Jane Austen (1775- 1817) began writing the novel in August 1796 and finished the first three volume version within a year. It was called First Impressions and she was just 21 years of age.

In 1797 her father, George Austen offered the manuscript for publication but it was  rejected without even being seen. Over the next few years  family and friends read the novel and during this time Jane began to  rewrite it or as she put it she ‘ lopt and cropt’  the text making it much tauter.  The most significant changes occurred  in 1811-12. Jane herself  commented that she intended the book to be ‘ light , bright and sparkling’. She was forced to change the name of the novel  following the publication of another work with the same title in 1801. Jane chose a new title Pride and Prejudice a phrase she took from a work by Fanny Burney.

Unlike her first published novel, Sense and Sensibility,  which was published on a  commission basis and for which she received profits for each copy sold, for this, her second novel she sold the copyright outright to Thomas Egerton for £110. Priced at 18 shillings the first edition published in three hardback volumes quickly sold out and a second edition was published in November 1813. This meant that Jane did not receive any profits and it is estimated that she lost about £450 as a result of selling the copyright. It was re-published again in 1817.

Her work was much admired by contemporaries including Sir Walter Scott and the Prince Regent but she remained relatively unknown in her lifetime. Her literary  reputation has  grown over the years and to date it has been estimated that over 20 million copies of the book have been printed.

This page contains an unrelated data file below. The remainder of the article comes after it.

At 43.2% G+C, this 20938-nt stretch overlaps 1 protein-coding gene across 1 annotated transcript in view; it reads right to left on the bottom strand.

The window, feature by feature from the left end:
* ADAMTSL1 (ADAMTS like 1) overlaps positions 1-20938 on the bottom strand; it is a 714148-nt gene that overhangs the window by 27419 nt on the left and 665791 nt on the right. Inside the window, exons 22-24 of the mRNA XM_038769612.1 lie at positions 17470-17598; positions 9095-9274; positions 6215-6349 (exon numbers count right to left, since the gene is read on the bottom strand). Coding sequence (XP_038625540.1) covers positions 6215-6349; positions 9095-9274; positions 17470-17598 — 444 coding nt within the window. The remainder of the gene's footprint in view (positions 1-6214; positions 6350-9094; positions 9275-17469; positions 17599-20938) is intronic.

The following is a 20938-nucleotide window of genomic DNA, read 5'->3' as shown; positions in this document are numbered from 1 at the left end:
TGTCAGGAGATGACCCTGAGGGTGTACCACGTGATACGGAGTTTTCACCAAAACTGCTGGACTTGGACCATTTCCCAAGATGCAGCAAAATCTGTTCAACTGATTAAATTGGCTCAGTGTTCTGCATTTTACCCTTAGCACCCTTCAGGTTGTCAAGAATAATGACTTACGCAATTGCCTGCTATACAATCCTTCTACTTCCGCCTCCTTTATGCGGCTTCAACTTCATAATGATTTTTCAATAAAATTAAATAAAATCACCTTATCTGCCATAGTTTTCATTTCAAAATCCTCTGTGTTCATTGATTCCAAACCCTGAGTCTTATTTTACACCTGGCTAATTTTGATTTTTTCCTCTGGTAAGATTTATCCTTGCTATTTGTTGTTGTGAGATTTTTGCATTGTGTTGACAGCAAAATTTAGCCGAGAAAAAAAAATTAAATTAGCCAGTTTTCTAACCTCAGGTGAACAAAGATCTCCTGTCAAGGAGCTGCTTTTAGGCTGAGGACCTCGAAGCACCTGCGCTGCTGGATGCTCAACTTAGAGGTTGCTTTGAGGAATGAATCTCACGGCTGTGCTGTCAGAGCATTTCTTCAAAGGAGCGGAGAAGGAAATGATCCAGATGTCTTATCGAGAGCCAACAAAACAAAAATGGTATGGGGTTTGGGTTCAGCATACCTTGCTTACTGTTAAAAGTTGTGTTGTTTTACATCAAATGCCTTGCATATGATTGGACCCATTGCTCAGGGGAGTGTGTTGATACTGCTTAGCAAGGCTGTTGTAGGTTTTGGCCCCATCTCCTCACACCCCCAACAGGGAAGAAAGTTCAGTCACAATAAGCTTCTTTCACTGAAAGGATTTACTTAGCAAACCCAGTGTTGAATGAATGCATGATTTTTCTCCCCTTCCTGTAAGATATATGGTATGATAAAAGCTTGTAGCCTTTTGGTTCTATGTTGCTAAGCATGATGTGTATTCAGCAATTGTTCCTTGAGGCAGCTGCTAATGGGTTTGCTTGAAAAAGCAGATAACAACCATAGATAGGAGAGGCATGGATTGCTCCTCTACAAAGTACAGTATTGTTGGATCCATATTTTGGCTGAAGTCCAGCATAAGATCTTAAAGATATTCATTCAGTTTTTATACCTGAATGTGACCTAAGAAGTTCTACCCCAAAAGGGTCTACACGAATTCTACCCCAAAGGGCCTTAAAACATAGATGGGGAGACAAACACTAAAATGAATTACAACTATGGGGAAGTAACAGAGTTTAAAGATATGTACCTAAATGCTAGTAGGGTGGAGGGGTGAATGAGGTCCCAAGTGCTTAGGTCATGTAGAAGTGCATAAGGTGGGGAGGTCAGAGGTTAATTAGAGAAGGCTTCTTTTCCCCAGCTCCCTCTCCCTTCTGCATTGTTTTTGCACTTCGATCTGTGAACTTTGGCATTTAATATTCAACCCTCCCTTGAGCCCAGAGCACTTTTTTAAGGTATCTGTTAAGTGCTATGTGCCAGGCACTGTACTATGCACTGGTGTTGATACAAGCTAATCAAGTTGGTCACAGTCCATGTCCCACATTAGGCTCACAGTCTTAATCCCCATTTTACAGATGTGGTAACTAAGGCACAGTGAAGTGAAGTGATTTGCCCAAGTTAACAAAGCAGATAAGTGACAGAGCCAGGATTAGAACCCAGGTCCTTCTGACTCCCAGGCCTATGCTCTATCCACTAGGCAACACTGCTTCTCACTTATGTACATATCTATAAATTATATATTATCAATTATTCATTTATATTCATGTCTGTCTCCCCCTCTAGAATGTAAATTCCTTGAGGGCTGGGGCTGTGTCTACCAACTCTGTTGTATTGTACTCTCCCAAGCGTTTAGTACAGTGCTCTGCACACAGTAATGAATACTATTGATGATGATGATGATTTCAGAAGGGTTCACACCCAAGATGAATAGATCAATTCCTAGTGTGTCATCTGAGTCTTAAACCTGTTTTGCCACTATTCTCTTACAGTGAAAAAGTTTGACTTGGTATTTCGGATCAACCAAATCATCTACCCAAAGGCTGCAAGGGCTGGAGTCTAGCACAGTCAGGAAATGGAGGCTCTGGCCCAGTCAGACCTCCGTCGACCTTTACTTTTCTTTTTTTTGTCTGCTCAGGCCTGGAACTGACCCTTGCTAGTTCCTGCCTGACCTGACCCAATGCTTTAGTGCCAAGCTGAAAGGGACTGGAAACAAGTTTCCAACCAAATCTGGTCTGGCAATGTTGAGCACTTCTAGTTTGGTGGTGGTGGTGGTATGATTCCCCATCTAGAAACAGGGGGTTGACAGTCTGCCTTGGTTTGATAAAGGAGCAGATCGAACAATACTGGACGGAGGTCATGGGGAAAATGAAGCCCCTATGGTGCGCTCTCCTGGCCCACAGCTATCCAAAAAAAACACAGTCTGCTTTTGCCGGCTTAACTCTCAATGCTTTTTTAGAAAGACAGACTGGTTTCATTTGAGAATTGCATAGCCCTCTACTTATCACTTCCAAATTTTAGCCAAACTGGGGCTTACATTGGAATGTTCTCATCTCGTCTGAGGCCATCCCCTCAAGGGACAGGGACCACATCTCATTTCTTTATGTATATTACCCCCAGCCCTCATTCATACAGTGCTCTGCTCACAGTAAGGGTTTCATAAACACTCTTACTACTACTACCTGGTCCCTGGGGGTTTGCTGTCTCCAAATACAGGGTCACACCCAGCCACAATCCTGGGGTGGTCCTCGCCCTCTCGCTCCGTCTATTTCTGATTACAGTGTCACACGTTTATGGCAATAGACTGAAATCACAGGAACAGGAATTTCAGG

That young lady had a talent for describing the involvements and feelings and characters of ordinary life, which is to me the most wonderful I ever met with.

Walter Scott, Journal, 14 March 1826

As you will see from a future blog post, versions of the story have been done in the theatre, television and film. There are also and contemporary authors that have  used the work  as the basis for their own novels, most recently  P.D. James has used Pemberley as a setting for one her mysteries and there is also a zombie version, called Pride and Prejudice and Zombies  by Seth Grahame- Smith.

Jane Austen: 'Offended two or three young ladies', illustration from Pride and Prejudice, 1894 edition
Jane Austen: ‘Offended two or three young ladies’, illustration from Pride and Prejudice, 1894 edition

If you have never read this book  I strongly recommend it,  or why not re-read it  to celebrate  the 200th anniversary of this wonderful book.

Karen Ullesperger, Triborough Reference Manager
Karen Ullesperger

Karen Ullersperger

Triborough Reference Manager

Source materials:

  • Oxford Dictionary of National Biography (you’ll need a library membership to access this database outside of the library)
  • Cambridge  introduction to Jane Austen by Janet Todd (Cambridge University Press) 2009
  • Chambers Biographical Dictionary available via Credo Reference (you’ll need a library membership to access this database outside of the library)